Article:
"Not softer-hearted than you, Charles. But soft hearts have to be hardened."

"What do you mean? Am I becoming obdurate?"

"I am, Charles," she said. "I have got something to say to you. What will your uncles and aunts and your mother's relations say of me when they see me at Monkhams?"

"They will swear to me that you are charming; and then,—when my back is turned,—they'll pick you to pieces a little among themselves. I believe that is the way of the world, and I don't suppose that we are to do better than others."

"And if you had married an English girl, a Lady Augusta Somebody,—would they pick her to pieces?"

"I guess they would, as you say."

"Just the same?"

"I don't think anybody escapes, as far as I can see. But that won't prevent their becoming your bosom friends in a few weeks time."

"No one will say that you have been wrong to marry an American girl?"

"Now, Carry, what is the meaning of all this?"

"Do you know any man in your position who ever did marry an American girl;—any man of your rank in England?" Mr. Glascock began to think of the case, and could not at the moment remember any instance. "Charles, I do not think you ought to be the first."

"And yet somebody must be first, if the thing is ever to be done;—and I am too old to wait on the chance of being the second."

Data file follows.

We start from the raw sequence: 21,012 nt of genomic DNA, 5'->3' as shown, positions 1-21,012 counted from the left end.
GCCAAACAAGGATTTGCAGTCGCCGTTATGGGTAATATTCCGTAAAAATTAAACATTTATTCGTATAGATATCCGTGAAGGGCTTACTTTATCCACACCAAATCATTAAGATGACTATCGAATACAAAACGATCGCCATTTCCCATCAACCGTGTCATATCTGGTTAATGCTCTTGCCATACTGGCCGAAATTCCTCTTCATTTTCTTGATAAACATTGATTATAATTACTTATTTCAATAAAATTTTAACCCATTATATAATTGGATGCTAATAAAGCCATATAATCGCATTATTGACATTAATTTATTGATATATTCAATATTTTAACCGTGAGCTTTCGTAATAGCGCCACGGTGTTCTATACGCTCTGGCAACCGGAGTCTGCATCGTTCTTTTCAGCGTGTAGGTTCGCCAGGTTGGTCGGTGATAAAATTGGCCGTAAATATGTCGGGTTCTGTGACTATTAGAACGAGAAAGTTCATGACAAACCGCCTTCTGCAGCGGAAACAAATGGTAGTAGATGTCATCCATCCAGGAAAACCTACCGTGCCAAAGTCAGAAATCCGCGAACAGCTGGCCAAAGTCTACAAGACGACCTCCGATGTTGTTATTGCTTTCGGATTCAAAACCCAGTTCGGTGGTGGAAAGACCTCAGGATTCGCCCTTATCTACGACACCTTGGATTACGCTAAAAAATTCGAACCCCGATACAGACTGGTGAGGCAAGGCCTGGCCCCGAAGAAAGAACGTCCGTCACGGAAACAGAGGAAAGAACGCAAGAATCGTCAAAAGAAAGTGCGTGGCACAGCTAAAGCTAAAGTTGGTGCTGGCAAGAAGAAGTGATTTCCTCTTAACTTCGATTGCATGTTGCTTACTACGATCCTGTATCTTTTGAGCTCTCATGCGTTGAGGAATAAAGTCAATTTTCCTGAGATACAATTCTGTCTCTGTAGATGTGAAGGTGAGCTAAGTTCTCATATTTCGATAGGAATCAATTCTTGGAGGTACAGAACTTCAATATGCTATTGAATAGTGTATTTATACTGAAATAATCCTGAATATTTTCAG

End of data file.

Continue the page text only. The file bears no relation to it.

She felt that at the rate she was now progressing she would only run from one little suggestion to another, and that he, either wilfully or in sheer simplicity, would take such suggestions simply as jokes; and she was aware that she lacked the skill to bring the conversation round gradually to the point which she was bound to reach. She must make another dash, let it be ever so sudden. Her mode of doing so would be crude, ugly,—almost vulgar she feared; but she would attain her object and say what she had to say. When once she had warmed herself with the heat which argument would produce, then, she was pretty sure, she would find herself at least as strong as he. "I don't know that the thing ought to be done at all," she said. During the last moment or two he had put his arm round her waist; and she, not choosing to bid him desist from embracing her, but unwilling in her present mood to be embraced, got up and stood before him. "I have thought, and thought, and thought, and feel that it should not be done. In marriage, like should go to like." She despised herself for using Wallachia's words, but they fitted in so usefully, that she could not refrain from them. "I was wrong not to know it before, but it is better to know it now, than not to have known it till too late. Everything that I hear and see tells me that it would be so. If you were simply an Englishman, I would go anywhere with you; but I am not fit to be the wife of an English lord. The time would come when I should be a disgrace to you, and then I should die."